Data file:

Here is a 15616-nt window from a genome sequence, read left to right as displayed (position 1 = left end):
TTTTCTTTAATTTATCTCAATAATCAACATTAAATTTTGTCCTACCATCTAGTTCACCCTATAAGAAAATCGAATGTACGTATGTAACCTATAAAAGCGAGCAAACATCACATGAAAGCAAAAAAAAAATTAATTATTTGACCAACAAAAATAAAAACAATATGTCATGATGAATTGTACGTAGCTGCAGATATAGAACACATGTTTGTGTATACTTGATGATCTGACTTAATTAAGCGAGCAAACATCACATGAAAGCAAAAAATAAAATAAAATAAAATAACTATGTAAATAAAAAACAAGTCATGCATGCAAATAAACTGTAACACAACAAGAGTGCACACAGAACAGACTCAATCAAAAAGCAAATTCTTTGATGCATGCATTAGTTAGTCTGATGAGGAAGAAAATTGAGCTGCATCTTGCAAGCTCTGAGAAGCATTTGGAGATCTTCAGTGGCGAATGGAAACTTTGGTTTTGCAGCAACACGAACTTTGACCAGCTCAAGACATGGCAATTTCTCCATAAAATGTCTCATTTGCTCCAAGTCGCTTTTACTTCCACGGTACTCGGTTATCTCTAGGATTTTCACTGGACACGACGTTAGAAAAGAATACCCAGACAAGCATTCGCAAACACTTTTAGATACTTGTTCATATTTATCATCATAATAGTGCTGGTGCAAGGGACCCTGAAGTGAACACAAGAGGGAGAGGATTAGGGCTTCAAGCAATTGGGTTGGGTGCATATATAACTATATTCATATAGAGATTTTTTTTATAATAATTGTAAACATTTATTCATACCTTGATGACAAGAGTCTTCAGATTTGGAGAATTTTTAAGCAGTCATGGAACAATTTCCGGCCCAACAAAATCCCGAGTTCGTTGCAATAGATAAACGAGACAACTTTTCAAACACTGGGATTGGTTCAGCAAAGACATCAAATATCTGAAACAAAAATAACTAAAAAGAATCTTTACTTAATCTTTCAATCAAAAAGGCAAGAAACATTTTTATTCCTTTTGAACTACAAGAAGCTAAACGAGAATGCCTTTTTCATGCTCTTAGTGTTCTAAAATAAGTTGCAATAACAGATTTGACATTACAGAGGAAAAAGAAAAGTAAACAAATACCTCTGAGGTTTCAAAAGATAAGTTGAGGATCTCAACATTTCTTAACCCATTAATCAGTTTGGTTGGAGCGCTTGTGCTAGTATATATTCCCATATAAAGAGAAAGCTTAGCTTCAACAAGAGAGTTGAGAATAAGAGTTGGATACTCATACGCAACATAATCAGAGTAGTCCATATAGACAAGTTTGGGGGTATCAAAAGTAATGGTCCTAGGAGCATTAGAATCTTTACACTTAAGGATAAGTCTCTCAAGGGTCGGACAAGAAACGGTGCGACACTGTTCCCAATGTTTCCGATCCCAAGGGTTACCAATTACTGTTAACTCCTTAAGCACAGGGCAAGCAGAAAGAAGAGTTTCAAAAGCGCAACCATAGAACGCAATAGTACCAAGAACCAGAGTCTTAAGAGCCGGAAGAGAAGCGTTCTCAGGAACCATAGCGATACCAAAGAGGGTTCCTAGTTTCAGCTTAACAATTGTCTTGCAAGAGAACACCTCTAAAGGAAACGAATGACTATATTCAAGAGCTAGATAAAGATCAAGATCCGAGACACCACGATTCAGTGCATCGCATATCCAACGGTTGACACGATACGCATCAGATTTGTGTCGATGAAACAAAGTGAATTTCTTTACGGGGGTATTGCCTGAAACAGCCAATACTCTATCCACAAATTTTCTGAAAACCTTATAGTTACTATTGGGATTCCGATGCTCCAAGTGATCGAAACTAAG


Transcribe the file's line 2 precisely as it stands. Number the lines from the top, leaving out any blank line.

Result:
TTTTCTTTAATTTATCTCAATAATCAACATTAAATTTTGTCCTACCATCTAGTTCACCCTATAAGAAAATCGAATGTACGTATGTAACCTATAAAAGCGAGCAAACATCACATGAAAGCAAAAAAAAAATTAATTATTTGACCAACAAAAATAAAAACAATATGTCATGATGAATTGTACGTAGCTGCAGATATAGAACACATGTTTGTGTATACTTGATGATCTGACTTAATTAAGCGAGCAAACATCACATGAAAGCAAAAAATAAAATAAAATAAAATAACTATGTAAATAAAAAACAAGTCATGCATGCAAATAAACTGTAACACAACAAGAGTGCACACAGAACAGACTCAATCAAAAAGCAAATTCTTTGATGCATGCATTAGTTAGTCTGATGAGGAAGAAAATTGAGCTGCATCTTGCAAGCTCTGAGAAGCATTTGGAGATCTTCAGTGGCGAATGGAAACTTTGGTTTTGCAGCAACACGAACTTTGACCAGCTCAAGACATGGCAATTTCTCCATAAAATGTCTCATTTGCTCCAAGTCGCTTTTACTTCCACGGTACTCGGTTATCTCTAGGATTTTCACTGGACACGACGTTAGAAAAGAATACCCAGACAAGCATTCGCAAACACTTTTAGATACTTGTTCATATTTATCATCATAATAGTGCTGGTGCAAGGGACCCTGAAGTGAACACAAGAGGGAGAGGATTAGGGCTTCAAGCAATTGGGTTGGGTGCATATATAACTATATTCATATAGAGATTTTTTTTATAATAATTGTAAACATTTATTCATACCTTGATGACAAGAGTCTTCAGATTTGGAGAATTTTTAAGCAGTCATGGAACAATTTCCGGCCCAACAAAATCCCGAGTTCGTTGCAATAGATAAACGAGACAACTTTTCAAACACTGGGATTGGTTCAGCAAAGACATCAAATATCTGAAACAAAAATAACTAAAAAGAATCTTTACTTAATCTTTCAATCAAAAAGGCAAGAAACATTTTTATTCCTTTTGAACTACAAGAAGCTAAACGAGAATGCCTTTTTCATGCTCTTAGTGTTCTAAAATAAGTTGCAATAACAGATTTGACATTACAGAGGAAAAAGAAAAGTAAACAAATACCTCTGAGGTTTCAAAAGATAAGTTGAGGATCTCAACATTTCTTAACCCATTAATCAGTTTGGTTGGAGCGCTTGTGCTAGTATATATTCCCATATAAAGAGAAAGCTTAGCTTCAACAAGAGAGTTGAGAATAAGAGTTGGATACTCATACGCAACATAATCAGAGTAGTCCATATAGACAAGTTTGGGGGTATCAAAAGTAATGGTCCTAGGAGCATTAGAATCTTTACACTTAAGGATAAGTCTCTCAAGGGTCGGACAAGAAACGGTGCGACACTGTTCCCAATGTTTCCGATCCCAAGGGTTACCAATTACTGTTAACTCCTTAAGCACAGGGCAAGCAGAAAGAAGAGTTTCAAAAGCGCAACCATAGAACGCAATAGTACCAAGAACCAGAGTCTTAAGAGCCGGAAGAGAAGCGTTCTCAGGAACCATAGCGATACCAAAGAGGGTTCCTAGTTTCAGCTTAACAATTGTCTTGCAAGAGAACACCTCTAAAGGAAACGAATGACTATATTCAAGAGCTAGATAAAGATCAAGATCCGAGACACCACGATTCAGTGCATCGCATATCCAACGGTTGACACGATACGCATCAGATTTGTGTCGATGAAACAAAGTGAATTTCTTTACGGGGGTATTGCCTGAAACAGCCAATACTCTATCCACAAATTTTCTGAAAACCTTATAGTTACTATTGGGATTCCGATGCTCCAAGTGATCGAAACTAAG